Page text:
Letter to the Editor: Chronic fatigue syndrome: a clinical and laboratory study with a well-matched control group
J of Internal Medicine 2004; 256; 265-267
It is an ongoing debate whether concurrent occurrence of particular additional symptoms should be part of the definition of chronic fatigue syndrome (CFS) [1-5] or not. Studies on the similarities and differences between patients satisfying the various definitions are indispensable to solve this dispute. Swanink et al.  studied CFS patients satisfying the criteria described by Sharpe et aI. . i.e. additional symptoms may be present but are not required. Part of the group also satisfied the more stringent CFS criteria by the Centers for Disease Control (CDC) , which require the additional presence of at least eight specific symptoms. When the number of complaints was included as the covariate, no significant differences on fatigue severity, depression and functional impairment were found between CFS patients who fulfilled the CDC criteria and who did not. Furthermore, the authors remarked that the sole effect of applying the CDC symptom criteria to their study group is separating patients with few symptoms from patients with many symptoms. These results are very misleading and have often been misinterpreted. The authors' analysis of variance (ANOVA) yielded a lot of significant differences between CDC-CFS and non-CDC-CFS patients. That these were lost in their subsequent analysis of covariance (ANCOVA) is because the level of the covariate and the treatment (fulfilment of the CDC criteria) are highly dependent, as fulfilment of the CDC criteria requires the presence of at least nine symptoms (fatigue included). Because the ANCOV A assumption that the covariate is statistically independent of the treatment is not met, the ANCOVA results are artificial and have little practical meaning [7. 8]. What happened* (*It is for now assumed that the other ANCOVA assumptions are met.) is illustrated in Fig. 1.
ANOVA checks whether CDC-CFS and non-CDC-CFS patients have equal test score means YCDC and Ynon-CDC. ANCOVA, however, checks the equality of adjusted test score means 17 CDC,adj and 17 non -CDC,adj. These are obtained by transporting YCDC and Ynon-CDC from the treatment covariate means XCDC and Xnon-CDC along parallel regression lines to the grand covariate mean X. Thus ANCOVA predicts if test score means of CDC-CFS and non-CDC-CFS patients would have been equal if both groups had exactly the same mean number of complaints. It provides an answer to a question that has no relevance - the mean number of complaints is inherently different for these two groups. In particular, Table 1 of the article learns that the grand covariate mean as repor!ed with the standardized questionnaire equals X = 674/88 = 7.66: the adjusted mean YCDC,adj corresponds to a group of CDC-CFS patients that does not even exist in reality!
Although their ANCOVA was inappropriate, the authors' ANOV A did result in valuable information. ANOV A of CDC-CFS versus non-CDC-CFS yielded significant differences (at least P < 0.05) in concentration, activity, sleep and rest, ambulation, alertness behaviour, and recreation and pastimes, which according to the authors means that CDC-CFS patients are significantly more impaired in daily functioning. As the subjective fatigue subscale of the checklist individual strength (CIS-fatigue) easily reaches the extreme end of its scale in CFS samples (see e.g. [9, 10]), it is obvious that no significant differences in fatigue severity as measured by CISfatigue could be found. Generally speaking, assessing fatigue severity using a scale without this flaw may well result in different outcomes (see e.g. ).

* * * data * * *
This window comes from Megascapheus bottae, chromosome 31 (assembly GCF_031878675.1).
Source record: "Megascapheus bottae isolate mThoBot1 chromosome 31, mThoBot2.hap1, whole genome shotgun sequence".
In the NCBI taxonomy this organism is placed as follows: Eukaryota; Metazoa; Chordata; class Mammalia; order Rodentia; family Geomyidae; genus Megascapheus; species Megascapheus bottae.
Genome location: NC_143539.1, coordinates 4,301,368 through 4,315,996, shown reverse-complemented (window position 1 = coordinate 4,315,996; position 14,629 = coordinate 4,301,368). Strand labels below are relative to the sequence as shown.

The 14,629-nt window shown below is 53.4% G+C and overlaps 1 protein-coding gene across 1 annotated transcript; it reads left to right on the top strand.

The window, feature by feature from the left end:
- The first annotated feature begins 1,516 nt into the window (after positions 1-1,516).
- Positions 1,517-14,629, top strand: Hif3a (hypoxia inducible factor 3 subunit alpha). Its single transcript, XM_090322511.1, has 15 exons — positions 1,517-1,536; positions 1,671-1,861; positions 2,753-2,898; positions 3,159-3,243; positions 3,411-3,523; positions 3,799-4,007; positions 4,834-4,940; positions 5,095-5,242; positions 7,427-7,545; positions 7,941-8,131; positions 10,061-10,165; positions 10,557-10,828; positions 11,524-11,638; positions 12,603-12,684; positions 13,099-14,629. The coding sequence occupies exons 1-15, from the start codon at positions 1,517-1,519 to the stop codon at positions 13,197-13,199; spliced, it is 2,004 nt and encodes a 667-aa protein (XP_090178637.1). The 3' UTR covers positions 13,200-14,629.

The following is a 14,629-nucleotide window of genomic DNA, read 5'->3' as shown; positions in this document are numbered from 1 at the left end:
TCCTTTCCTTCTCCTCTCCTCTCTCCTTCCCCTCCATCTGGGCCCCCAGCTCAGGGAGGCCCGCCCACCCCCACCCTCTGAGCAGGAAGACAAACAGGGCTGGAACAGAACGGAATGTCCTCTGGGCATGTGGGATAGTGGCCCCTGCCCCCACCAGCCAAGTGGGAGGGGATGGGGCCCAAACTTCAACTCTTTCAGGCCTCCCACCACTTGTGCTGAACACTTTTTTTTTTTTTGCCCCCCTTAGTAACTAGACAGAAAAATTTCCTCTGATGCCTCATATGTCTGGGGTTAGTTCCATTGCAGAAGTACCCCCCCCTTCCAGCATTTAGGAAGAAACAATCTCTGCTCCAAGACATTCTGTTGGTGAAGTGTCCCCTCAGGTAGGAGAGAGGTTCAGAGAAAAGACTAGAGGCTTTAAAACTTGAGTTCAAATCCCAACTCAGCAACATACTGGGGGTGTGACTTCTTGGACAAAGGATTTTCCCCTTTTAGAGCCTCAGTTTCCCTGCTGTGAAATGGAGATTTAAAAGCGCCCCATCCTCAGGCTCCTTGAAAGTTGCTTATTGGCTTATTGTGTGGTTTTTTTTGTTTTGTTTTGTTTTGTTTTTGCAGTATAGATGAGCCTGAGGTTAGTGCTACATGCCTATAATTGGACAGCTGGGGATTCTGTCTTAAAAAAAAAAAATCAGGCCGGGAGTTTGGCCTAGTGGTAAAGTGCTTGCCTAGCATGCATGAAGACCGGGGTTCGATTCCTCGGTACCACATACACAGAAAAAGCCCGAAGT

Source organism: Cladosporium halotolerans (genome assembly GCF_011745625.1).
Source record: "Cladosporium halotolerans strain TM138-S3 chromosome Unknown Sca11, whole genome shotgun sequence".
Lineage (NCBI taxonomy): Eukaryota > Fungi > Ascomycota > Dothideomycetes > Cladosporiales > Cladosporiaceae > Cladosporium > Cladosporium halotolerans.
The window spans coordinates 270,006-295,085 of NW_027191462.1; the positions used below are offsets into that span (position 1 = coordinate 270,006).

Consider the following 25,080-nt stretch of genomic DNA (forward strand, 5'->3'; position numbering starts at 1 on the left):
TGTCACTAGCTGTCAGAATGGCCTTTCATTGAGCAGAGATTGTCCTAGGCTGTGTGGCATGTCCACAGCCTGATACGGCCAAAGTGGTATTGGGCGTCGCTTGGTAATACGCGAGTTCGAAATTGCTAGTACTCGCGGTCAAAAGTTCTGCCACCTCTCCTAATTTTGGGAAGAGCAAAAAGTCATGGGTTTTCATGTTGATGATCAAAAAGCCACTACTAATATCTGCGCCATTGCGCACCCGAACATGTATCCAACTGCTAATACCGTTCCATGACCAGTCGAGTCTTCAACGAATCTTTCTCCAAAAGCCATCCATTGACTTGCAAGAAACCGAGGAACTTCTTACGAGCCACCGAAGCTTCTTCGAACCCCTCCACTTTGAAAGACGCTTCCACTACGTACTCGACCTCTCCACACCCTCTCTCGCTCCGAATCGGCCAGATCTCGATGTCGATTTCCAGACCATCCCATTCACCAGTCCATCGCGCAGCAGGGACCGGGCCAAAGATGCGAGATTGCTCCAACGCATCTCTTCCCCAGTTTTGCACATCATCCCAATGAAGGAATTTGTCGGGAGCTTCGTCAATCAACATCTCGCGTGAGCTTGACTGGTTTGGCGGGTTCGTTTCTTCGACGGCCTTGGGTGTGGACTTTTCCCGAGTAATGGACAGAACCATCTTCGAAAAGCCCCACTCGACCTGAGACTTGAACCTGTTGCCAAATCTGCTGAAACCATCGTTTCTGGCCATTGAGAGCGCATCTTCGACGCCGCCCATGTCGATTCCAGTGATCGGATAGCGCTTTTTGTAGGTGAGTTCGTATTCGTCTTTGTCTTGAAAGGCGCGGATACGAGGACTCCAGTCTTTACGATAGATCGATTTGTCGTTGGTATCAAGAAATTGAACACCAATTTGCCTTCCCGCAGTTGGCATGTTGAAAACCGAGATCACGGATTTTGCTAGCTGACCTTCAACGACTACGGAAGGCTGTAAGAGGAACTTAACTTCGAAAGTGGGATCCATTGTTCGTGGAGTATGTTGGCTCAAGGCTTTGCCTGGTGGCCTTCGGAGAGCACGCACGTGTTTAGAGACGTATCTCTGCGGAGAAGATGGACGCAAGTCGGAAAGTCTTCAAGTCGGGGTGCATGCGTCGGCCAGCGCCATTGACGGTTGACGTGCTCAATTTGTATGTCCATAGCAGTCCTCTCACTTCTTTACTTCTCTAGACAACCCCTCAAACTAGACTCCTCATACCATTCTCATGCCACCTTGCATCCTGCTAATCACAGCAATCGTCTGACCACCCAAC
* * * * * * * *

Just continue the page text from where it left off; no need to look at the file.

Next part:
Because the inadequate ANCOVA made it appear that there are no clinical differences between CDC-FS and non-CDC-CFS patients, this study has often been cited to permit leaving out additional symptom criteria when considering CDC-CFS. This has had major consequences for scientific research as well as for clinical practice. In scientific literature, nonCDC-CFS patients are labelled as having 'a diagnosis ofCFS according to the CDC criteria'  or fulfilling 'the CDC criteria for CFS' , although other sources by the same authors explicitly state that they do not [12, 13]. In a large randomized study on cognitive behaviour therapy for CFS , one of the two reasons that patients without the required number of additional symptoms were included is that 'patients who fulfilled the CDC-criteria did not differ concerning the severity of the complaints from patients who did not satisfy the CDC criteria' . The CFS definition used for clinical practice in large parts of the Netherlands  is based on CDC criteria, but patients without the required additional symptoms are also diagnosed CFS because 'clinically this distinction has no meaning, as it has turned out from Dutch research' . This means that if the mistakes above would have been noted at an earlier stage, literally thousands of chronically fatigued patients might have had a different diagnosis in the Netherlands.
Apparently  the incorrect results of the article have also been presented during a recent meeting held for revising the latest CDC-CFS definition (presentation Bleijenberg, CDC consensus meeting, Atlanta 2000). To prevent more scientific research on CDC-CFS that disregards additional symptoms and more CFS definitions that are based on statistical errors rather than on data, it is important that the mistakes in the article are corrected as soon as possible.
Conflict of interest statement
No conflict of interest was declared.
B. STOUTEN Violierstraat, 27,
5402 LA Uden,
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Correspondence: Bart Stouten, Violierstraat 27, 5402 LA Uden, The Netherlands, (fax: +31,413,257747: e-mail: email@example.com)
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